SINGAPORE: A Singapore Civil Defence Force (SCDF) officer narrowly escaped injury after a hydraulic jack that was being used to lift a bus suddenly gave way.
This dramatic account by police officer Senior Station Inspector Akhbar Ali of how Indian national Sakthivel Kumaravelu’s body was extricated was heard on day seven by the Committee of Inquiry (COI) into the Little India riot on December 8 last year.
The COI was told that an SCDF officer was trying to extricate Sakthivel’s body from under a bus as a boisterous crowd ignored instructions to back away. Instead, the crowd continued to push the vehicle.
This caused the hydraulic jack that was lifting the bus to suddenly give way.
The SCDF officer was almost pinned under the bus and only just managed to get out in time.
He also managed to partially pull Sakthivel’s body out from under the bus. When the body was finally extricated, the SCDF officers placed a white cloth over the body.
Senior Station Inspector Akhbar on Thursday said he also helped to clear a path for the SCDF officers as they carried Sakthivel’s body to a nearby ambulance.
He also told the committee that he was angry and frustrated when he saw two police cars being flipped on their sides.
He said a group of foreign workers told the officers not to intervene as the crowd was violent and would not hesitate to harm them.
Separately, a traffic police officer – who directed seven others to get out of an ambulance and run – explained to the committee that they had not done so out of cowardice.
Station Inspector Muhammad Adil Lawi said he heard the rioters threatening to burn the ambulance, and evacuating was a “tactical decision” as he felt their lives were at stake.
There was also another vehicle which had been set ablaze near the ambulance.
“When I saw the fire through the cracked windscreen, I realised there was no more time to spare, and that the threat was very real,” he said.
Station Inspector Adil added that if they had not evacuated the vehicle, they would have been burnt alive.
According to his statement, the ambulance exploded shortly after they left the vehicle.
As the most senior officer in the vehicle, he said he felt a sense of responsibility, and directed the officers to run in the direction of Bukit Timah Road because he knew there were police resources there.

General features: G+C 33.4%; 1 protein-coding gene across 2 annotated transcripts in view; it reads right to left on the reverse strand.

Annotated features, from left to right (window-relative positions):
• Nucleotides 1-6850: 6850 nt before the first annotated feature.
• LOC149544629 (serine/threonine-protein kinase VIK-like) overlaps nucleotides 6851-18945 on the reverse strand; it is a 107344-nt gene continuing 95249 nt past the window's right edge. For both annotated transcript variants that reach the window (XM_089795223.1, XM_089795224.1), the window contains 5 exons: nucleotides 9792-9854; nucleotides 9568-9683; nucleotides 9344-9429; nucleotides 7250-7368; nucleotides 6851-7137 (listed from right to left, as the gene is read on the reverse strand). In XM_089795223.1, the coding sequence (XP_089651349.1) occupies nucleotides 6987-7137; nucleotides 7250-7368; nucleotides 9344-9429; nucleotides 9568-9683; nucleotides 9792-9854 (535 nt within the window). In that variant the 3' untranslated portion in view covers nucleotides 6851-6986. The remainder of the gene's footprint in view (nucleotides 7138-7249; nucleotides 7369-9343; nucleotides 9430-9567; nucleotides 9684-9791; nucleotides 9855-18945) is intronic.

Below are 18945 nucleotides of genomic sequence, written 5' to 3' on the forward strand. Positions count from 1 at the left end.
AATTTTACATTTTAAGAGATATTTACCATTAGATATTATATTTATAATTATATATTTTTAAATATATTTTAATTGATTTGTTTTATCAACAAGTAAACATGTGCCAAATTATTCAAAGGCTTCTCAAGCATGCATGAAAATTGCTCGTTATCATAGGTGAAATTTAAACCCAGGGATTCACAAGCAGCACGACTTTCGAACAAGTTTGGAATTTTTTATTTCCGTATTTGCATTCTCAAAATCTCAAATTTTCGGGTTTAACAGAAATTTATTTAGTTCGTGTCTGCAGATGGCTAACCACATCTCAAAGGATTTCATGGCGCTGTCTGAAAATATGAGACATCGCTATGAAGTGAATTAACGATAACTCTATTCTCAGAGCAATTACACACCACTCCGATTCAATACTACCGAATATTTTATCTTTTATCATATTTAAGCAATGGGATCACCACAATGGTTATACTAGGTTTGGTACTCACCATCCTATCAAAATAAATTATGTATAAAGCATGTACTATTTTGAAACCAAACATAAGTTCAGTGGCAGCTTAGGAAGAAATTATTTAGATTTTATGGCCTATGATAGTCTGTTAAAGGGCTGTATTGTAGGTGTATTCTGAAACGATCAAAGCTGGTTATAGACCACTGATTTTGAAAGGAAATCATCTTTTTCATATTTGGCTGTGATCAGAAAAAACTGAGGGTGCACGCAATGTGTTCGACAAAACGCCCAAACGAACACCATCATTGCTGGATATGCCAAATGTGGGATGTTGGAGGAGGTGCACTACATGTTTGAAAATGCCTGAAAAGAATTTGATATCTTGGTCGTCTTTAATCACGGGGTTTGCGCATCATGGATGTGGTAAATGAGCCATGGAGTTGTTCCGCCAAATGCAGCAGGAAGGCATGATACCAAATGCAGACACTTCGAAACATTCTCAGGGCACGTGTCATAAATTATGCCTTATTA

In the video clip of the incident – which was shown in court on Thursday – a group of foreign workers were seen opening the doors of the ambulance.
When asked if he knew whether these men were targeting the police, Station Inspector Adil responded: “I could not take the risk, because I don’t know if they were rioters or people trying to help us.”
The committee also heard that not all the foreign workers who were present at the scene of the riot that night were hostile, and some had even tried to help the police.
For example, a group of workers carrying a bag that appeared to be on fire tried to set a police patrol car ablaze, but were stopped by others in the crowd.
In another video clip, a man was seen dancing around a burning Traffic Police motorcycle and, shortly after, was pulled away from the wreckage by another man from the crowd.
Two other officers also described how they stayed at the scene despite being outnumbered, including Staff Sergeant Kamisah Hanafi, who was hit in the stomach by a concrete slab, and Traffic Police Officer Fadli Shaifuddin Mohamed Sani, who drew his baton and charged at a group of rioters several times to try and contain the situation.
When asked by the committee if he feared for his safety, or was worried that he would be overwhelmed and his weapon taken, Traffic Police Officer Fadli Shaifuddin Mohamed Sani replied that his purpose was to instill law and order, and ensure that no innocent bystanders were hurt.
He was commended by the four-member committee, who called his actions brave.